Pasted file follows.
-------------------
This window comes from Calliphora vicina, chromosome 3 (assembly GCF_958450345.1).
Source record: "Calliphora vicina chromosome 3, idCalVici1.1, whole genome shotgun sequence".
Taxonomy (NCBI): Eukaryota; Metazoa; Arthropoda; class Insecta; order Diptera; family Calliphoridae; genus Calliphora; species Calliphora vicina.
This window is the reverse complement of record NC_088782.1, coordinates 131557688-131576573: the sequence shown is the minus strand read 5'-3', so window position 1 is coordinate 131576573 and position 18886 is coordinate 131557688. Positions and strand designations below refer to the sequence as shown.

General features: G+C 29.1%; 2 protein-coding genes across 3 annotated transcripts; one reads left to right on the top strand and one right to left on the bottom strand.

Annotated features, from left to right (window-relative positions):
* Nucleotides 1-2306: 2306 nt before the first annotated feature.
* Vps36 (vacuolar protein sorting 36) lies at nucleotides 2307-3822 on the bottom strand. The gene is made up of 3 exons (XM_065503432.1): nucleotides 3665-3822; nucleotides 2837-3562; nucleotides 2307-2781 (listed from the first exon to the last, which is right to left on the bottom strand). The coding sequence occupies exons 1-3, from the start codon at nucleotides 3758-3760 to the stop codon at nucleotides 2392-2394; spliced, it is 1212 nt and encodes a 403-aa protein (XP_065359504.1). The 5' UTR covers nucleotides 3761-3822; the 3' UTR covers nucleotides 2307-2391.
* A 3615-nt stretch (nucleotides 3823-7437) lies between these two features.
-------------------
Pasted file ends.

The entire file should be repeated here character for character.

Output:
This window comes from Calliphora vicina, chromosome 3 (assembly GCF_958450345.1).
Source record: "Calliphora vicina chromosome 3, idCalVici1.1, whole genome shotgun sequence".
Taxonomy (NCBI): Eukaryota; Metazoa; Arthropoda; class Insecta; order Diptera; family Calliphoridae; genus Calliphora; species Calliphora vicina.
This window is the reverse complement of record NC_088782.1, coordinates 131557688-131576573: the sequence shown is the minus strand read 5'-3', so window position 1 is coordinate 131576573 and position 18886 is coordinate 131557688. Positions and strand designations below refer to the sequence as shown.

General features: G+C 29.1%; 2 protein-coding genes across 3 annotated transcripts; one reads left to right on the top strand and one right to left on the bottom strand.

Annotated features, from left to right (window-relative positions):
* Nucleotides 1-2306: 2306 nt before the first annotated feature.
* Vps36 (vacuolar protein sorting 36) lies at nucleotides 2307-3822 on the bottom strand. The gene is made up of 3 exons (XM_065503432.1): nucleotides 3665-3822; nucleotides 2837-3562; nucleotides 2307-2781 (listed from the first exon to the last, which is right to left on the bottom strand). The coding sequence occupies exons 1-3, from the start codon at nucleotides 3758-3760 to the stop codon at nucleotides 2392-2394; spliced, it is 1212 nt and encodes a 403-aa protein (XP_065359504.1). The 5' UTR covers nucleotides 3761-3822; the 3' UTR covers nucleotides 2307-2391.
* A 3615-nt stretch (nucleotides 3823-7437) lies between these two features.